31 July 2010

The best of Charlotte Rampling

Charlotte Rampling, so effing cool

30 July 2010

Cognitive Behaviour Therapy & Existentialism?

Matthew Hutson writes in Psychology Today:

"I've recently come to the conclusion that cognitive behavioral therapy, the empirically-demonstrated gold standard for treating depression and a host of other problems, necessitates a belief in existentialism, a philosophy holding that we live in a meaningless universe.

How can happiness derive from appreciating the fundamental pointlessness of existence?

Existentialism (at least atheistic existentialism) does not argue that meaning does not exist, only that it does not exist out there in the real world. All meaning is human-constructed. You have complete freedom to interpret events however you like (a freedom that some find nauseating.)

CBT similarly places interpretive control in the hands of the individual. The premise is that thoughts lead to emotions (which lead to behaviors), and we can learn to control our thoughts--even if they've become habit. We're not at the mercy of an emotional system automatically placing valuation on experiences."

Read the complete article.

{ Claire suddenly realized that existence precedes essence
and she was free to kill all the old gods }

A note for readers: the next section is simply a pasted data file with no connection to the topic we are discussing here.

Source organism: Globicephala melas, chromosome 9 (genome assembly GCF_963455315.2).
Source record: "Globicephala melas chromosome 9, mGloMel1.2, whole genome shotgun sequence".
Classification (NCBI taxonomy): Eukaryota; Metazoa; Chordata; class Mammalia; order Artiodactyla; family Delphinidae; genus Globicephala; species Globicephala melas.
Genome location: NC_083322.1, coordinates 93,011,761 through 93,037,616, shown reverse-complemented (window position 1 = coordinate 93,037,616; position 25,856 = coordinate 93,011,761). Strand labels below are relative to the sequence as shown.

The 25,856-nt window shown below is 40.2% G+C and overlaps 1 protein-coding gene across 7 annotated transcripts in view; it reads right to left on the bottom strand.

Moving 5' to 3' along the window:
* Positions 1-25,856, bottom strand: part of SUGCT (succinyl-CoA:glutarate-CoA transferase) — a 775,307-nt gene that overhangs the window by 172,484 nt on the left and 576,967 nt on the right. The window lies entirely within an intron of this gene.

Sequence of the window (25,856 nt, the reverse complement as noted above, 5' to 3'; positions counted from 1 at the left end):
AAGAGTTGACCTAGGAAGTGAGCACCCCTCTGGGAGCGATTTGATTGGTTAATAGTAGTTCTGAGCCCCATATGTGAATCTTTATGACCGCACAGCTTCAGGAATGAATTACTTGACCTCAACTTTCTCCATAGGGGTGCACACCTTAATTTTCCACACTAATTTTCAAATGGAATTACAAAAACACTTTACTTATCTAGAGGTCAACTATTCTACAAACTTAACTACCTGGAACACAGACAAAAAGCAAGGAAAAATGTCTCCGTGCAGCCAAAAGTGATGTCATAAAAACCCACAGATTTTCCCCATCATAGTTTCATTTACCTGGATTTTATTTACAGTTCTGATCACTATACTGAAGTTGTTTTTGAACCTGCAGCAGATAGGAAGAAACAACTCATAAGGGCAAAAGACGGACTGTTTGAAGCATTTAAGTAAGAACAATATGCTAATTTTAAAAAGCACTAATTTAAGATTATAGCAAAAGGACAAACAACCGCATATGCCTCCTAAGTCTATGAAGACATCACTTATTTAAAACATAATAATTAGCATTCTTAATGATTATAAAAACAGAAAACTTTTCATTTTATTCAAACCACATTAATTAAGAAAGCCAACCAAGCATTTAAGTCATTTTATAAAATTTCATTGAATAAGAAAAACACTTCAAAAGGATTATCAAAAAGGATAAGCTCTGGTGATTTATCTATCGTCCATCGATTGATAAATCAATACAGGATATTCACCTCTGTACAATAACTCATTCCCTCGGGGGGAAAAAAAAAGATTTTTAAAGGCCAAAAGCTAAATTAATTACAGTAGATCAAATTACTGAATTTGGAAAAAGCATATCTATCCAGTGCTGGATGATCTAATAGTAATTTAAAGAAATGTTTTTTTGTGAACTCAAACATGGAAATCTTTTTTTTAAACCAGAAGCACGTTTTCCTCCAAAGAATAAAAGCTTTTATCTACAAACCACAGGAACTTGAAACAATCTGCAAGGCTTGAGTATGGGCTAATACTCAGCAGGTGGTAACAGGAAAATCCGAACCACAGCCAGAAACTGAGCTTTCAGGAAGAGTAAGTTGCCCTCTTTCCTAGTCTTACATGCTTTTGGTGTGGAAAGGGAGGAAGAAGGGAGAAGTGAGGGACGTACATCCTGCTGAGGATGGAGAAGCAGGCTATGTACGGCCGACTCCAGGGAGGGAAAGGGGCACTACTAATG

29 July 2010

Shopping | Urban Outfitters

Some favourites...

{ Wildflower Scarf US$28 }

{ SAT words shower curtain US$28 }

{ Framed Animal Prints by Ryan Berkley US$38 each }

{ Atlas Tapestry US$36 }

{ Ruffled Duvet Cover US$148 }

{ Fuji Instax Instant Camera US$130 }

27 July 2010

Film | Sunset Boulevard

1950 | 110m | BW | USA | Showbiz Drama, Satire | TSPDT #31

A hack screenwriter writes a screenplay for a former silent-film star who has faded into Hollywood obscurity.

Billy Wilder

Billy Wilder, Charles Brackett, D.M. Marshman, Jr

Billy Wilder, Charles Brackett, D.M. Marshman, Jr (screenplay)
Hans Dreier, John Meehan, Sam Comer, Ray Moyer (art direction)
Franz Waxman (music)

Charles Brackett (producer)
Billy Wilder (director)
William Holden (actor)
Gloria Swanson (actress)
Erich von Stoheim (actor is supporting role)
Nancy Olson (actress in supporting role)
John F. Seitz (photography)
Doane Harrison, Arthur P. Schmidt (editing)

William Holden, Gloria Swanson, Erich Von Stroheim, Nancy Olson, Fred Clark, Lloyd Gough, Franklin Farnum, Larry Blake, Charles Dayton, Cecil B. DeMille

Full of ostentatious visual, usual for Wilder, and compositions that evoked the air of Phantom of the Opera, and Kane's Xanadu.

It's rather negative, and this is probably the reason I'd never seen the film - my father was a huge Billy Wilder fan but never introduced me to this film as he found it too depressing.

I love the huge close up of the white gloved hands as they play Beethoven on the wheezy pipe organ as the trapped gigolo flutters in the background.  Wilder's acidic, yet nostalgic, traipse through the film industry's haunted house could certainly be re-watched endlessly.

You can't help but feel sorry for Norma (Gloria Swanson), the megalomanic silent movie queen, whose attempts to stay youthful into her fifties paradoxically make her seem a thousand years old.  Norma lives in a decaying mansion on Sunset Boulevard, holding a midnight funeral for her pet monkey, scrawling an unproducable script, and dreaming of an impossible comeback ("I hate that word!  This will be a return!").